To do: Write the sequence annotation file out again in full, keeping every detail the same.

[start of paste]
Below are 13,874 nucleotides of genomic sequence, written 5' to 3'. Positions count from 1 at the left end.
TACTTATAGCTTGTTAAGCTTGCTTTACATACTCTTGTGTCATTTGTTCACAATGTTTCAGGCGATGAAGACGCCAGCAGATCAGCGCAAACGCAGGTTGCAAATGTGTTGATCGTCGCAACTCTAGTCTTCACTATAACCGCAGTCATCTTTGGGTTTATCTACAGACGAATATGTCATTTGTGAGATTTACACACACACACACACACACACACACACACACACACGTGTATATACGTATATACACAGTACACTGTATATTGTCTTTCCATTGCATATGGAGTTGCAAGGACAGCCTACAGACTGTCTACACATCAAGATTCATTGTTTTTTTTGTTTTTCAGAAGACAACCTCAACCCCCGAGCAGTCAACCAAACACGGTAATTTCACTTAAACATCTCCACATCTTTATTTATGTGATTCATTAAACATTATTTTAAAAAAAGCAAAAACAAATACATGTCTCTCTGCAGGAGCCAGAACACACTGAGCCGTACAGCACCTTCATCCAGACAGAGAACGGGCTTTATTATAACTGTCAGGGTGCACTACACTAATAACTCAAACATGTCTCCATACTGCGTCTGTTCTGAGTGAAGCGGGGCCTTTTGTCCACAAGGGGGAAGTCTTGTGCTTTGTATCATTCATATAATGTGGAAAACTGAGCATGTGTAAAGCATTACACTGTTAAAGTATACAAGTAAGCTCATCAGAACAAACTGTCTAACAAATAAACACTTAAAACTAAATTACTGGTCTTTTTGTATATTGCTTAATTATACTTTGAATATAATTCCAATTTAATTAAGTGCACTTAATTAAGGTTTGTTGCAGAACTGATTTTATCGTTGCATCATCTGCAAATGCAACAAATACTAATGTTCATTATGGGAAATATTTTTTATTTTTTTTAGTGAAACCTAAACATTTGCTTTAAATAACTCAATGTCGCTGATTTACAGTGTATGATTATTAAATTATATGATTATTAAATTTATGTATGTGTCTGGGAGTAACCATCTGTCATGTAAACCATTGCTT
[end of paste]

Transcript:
Below are 13,874 nucleotides of genomic sequence, written 5' to 3'. Positions count from 1 at the left end.
TACTTATAGCTTGTTAAGCTTGCTTTACATACTCTTGTGTCATTTGTTCACAATGTTTCAGGCGATGAAGACGCCAGCAGATCAGCGCAAACGCAGGTTGCAAATGTGTTGATCGTCGCAACTCTAGTCTTCACTATAACCGCAGTCATCTTTGGGTTTATCTACAGACGAATATGTCATTTGTGAGATTTACACACACACACACACACACACACACACACACACACGTGTATATACGTATATACACAGTACACTGTATATTGTCTTTCCATTGCATATGGAGTTGCAAGGACAGCCTACAGACTGTCTACACATCAAGATTCATTGTTTTTTTTGTTTTTCAGAAGACAACCTCAACCCCCGAGCAGTCAACCAAACACGGTAATTTCACTTAAACATCTCCACATCTTTATTTATGTGATTCATTAAACATTATTTTAAAAAAAGCAAAAACAAATACATGTCTCTCTGCAGGAGCCAGAACACACTGAGCCGTACAGCACCTTCATCCAGACAGAGAACGGGCTTTATTATAACTGTCAGGGTGCACTACACTAATAACTCAAACATGTCTCCATACTGCGTCTGTTCTGAGTGAAGCGGGGCCTTTTGTCCACAAGGGGGAAGTCTTGTGCTTTGTATCATTCATATAATGTGGAAAACTGAGCATGTGTAAAGCATTACACTGTTAAAGTATACAAGTAAGCTCATCAGAACAAACTGTCTAACAAATAAACACTTAAAACTAAATTACTGGTCTTTTTGTATATTGCTTAATTATACTTTGAATATAATTCCAATTTAATTAAGTGCACTTAATTAAGGTTTGTTGCAGAACTGATTTTATCGTTGCATCATCTGCAAATGCAACAAATACTAATGTTCATTATGGGAAATATTTTTTATTTTTTTTAGTGAAACCTAAACATTTGCTTTAAATAACTCAATGTCGCTGATTTACAGTGTATGATTATTAAATTATATGATTATTAAATTTATGTATGTGTCTGGGAGTAACCATCTGTCATGTAAACCATTGCTT